Cumbria, like many counties, is facing acute skills shortages across many parts of the economy.

Whether it’s construction, green skills, hospitality or care, there aren’t enough young people entering the workforce and of those that do many are lacking the essential skills and abilities needed to do the job. Why?

It’s a complicated picture and one that covers everything from policy decisions to curriculum and individual skills, but work experience has long been held as a way to introduce young people to the world of work, the many different jobs available and a way to teach them some of the key essential skills that employers need.

But the availability of work experiences has been in decline despite young people valuing it as a way to build useful skills and experience.

During National Careers Week, the Careers and Enterprise Company published their analysis of careers education in England. Using the biggest data set on careers education available, their ‘Now and Next’ report 2022/23 outlines the huge progress made over the last five years in the provision of careers guidance and experiences of work.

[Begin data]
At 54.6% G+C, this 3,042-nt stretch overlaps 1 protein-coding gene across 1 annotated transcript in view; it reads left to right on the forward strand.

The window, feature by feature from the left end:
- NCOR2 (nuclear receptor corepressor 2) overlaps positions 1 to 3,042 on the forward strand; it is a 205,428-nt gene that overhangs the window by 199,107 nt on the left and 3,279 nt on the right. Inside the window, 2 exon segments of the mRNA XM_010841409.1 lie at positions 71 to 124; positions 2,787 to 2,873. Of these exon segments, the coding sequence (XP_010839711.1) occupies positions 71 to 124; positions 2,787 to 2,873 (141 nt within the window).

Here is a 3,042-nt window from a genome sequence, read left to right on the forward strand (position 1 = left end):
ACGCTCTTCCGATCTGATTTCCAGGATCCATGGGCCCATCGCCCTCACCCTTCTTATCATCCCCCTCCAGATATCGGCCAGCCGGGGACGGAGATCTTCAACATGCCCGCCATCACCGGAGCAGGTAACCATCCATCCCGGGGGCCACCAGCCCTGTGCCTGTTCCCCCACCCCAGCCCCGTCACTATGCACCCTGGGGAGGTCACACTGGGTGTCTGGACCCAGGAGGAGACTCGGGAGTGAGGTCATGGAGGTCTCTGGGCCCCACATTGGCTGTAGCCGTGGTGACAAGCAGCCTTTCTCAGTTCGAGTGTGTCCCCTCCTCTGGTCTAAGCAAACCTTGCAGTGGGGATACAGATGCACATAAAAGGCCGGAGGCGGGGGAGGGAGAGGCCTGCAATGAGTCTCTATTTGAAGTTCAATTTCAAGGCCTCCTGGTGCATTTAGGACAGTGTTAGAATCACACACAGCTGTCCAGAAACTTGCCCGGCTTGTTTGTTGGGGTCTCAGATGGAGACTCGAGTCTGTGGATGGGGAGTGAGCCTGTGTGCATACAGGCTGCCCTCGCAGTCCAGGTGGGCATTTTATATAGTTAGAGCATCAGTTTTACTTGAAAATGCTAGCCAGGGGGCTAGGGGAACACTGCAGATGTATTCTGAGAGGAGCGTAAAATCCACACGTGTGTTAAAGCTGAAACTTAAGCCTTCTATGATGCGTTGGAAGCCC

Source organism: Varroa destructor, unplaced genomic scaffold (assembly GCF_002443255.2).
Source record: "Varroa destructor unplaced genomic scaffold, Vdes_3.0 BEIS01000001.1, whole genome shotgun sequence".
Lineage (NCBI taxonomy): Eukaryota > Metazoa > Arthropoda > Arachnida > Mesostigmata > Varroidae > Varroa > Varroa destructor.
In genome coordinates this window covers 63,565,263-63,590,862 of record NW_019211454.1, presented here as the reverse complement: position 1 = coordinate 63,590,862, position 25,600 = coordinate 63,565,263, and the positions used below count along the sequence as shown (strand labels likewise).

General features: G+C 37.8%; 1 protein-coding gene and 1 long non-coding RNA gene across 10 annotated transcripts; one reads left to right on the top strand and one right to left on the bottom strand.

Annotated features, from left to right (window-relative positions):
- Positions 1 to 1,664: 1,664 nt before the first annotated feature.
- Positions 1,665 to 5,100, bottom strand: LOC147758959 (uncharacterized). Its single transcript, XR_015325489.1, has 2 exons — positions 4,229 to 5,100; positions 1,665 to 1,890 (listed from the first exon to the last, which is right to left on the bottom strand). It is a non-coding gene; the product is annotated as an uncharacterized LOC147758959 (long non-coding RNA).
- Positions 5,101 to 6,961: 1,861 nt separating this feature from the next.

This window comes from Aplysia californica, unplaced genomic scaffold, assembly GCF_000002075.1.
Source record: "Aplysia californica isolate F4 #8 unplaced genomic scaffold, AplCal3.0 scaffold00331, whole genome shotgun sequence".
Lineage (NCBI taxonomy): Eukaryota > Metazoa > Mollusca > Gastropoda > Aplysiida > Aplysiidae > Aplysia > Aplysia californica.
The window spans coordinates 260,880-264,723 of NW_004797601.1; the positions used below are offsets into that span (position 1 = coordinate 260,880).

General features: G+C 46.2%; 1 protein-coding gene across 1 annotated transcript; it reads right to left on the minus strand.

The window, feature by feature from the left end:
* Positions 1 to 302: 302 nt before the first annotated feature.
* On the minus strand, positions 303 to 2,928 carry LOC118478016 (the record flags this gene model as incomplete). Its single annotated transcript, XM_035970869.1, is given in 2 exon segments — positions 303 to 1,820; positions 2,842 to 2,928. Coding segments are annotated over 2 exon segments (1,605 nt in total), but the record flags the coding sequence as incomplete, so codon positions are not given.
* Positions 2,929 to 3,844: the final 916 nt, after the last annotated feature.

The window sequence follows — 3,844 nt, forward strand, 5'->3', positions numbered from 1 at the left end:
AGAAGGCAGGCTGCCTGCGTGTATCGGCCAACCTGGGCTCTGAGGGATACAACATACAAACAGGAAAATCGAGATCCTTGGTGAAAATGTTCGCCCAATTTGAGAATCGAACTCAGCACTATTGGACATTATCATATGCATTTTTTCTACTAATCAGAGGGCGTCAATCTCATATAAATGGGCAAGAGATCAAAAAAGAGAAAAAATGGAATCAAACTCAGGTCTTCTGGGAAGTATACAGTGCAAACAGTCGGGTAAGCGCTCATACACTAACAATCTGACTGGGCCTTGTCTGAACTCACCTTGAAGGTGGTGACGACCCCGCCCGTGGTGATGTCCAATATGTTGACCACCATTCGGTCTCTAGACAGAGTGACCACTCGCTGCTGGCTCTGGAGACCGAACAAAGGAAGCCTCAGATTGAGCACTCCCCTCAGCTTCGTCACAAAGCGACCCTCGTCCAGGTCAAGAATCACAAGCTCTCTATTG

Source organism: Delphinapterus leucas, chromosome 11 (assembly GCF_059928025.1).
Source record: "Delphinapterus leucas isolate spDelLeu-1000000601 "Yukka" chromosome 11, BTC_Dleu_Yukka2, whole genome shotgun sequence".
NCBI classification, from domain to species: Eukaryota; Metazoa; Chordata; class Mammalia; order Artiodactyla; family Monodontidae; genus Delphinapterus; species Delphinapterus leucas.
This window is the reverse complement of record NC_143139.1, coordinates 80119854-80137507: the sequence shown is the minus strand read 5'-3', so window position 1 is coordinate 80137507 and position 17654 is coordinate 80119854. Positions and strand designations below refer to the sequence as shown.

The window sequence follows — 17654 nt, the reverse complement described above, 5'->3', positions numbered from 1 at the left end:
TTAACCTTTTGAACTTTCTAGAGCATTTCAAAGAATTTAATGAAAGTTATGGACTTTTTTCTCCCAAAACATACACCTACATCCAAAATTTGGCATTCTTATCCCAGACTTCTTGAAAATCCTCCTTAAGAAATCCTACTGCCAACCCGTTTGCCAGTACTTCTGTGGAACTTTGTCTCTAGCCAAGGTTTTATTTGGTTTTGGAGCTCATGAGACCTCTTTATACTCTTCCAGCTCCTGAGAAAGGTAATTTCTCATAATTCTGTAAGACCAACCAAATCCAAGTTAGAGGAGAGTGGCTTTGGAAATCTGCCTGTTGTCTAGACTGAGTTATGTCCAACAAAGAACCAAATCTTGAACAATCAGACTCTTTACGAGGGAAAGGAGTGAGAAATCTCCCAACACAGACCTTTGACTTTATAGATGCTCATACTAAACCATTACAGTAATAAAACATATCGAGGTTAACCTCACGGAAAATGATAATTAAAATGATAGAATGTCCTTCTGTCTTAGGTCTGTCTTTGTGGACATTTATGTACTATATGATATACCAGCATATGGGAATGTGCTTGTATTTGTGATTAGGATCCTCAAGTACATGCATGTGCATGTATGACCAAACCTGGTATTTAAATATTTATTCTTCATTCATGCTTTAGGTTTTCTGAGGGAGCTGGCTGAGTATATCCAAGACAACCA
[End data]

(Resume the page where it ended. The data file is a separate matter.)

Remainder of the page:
It outlines many positives including career activity saving the Treasury over £150m per year due to a reduction in levels of young people who are not in education, employment, or training (NEET).

And employers seeing direct benefits from engaging in careers education, with 91 per cent of the most engaged saying it’s helping them develop new talent pipelines and attract young people into their industry.

Looking ahead it suggests ways to improve and tackle inequality and provision for young people with special educational needs. But with more teenagers across England having at least one employer ‘encounter’ do young people think that work experience is a good use of their time?

The annual Youth Voice Census found that seven out of ten agreed work experience helps them build useful skills, understand what it feels like to be at work, builds experience and helps them make choices about their future.

Yet despite this strong agreement, many hadn’t been offered work experience.

The results have led to calls from Youth Employment UK, who carried out the census, to “stop insisting young people aren’t work ready without rectifying the chronic under supply of work experience activities and supporting enrichment services”.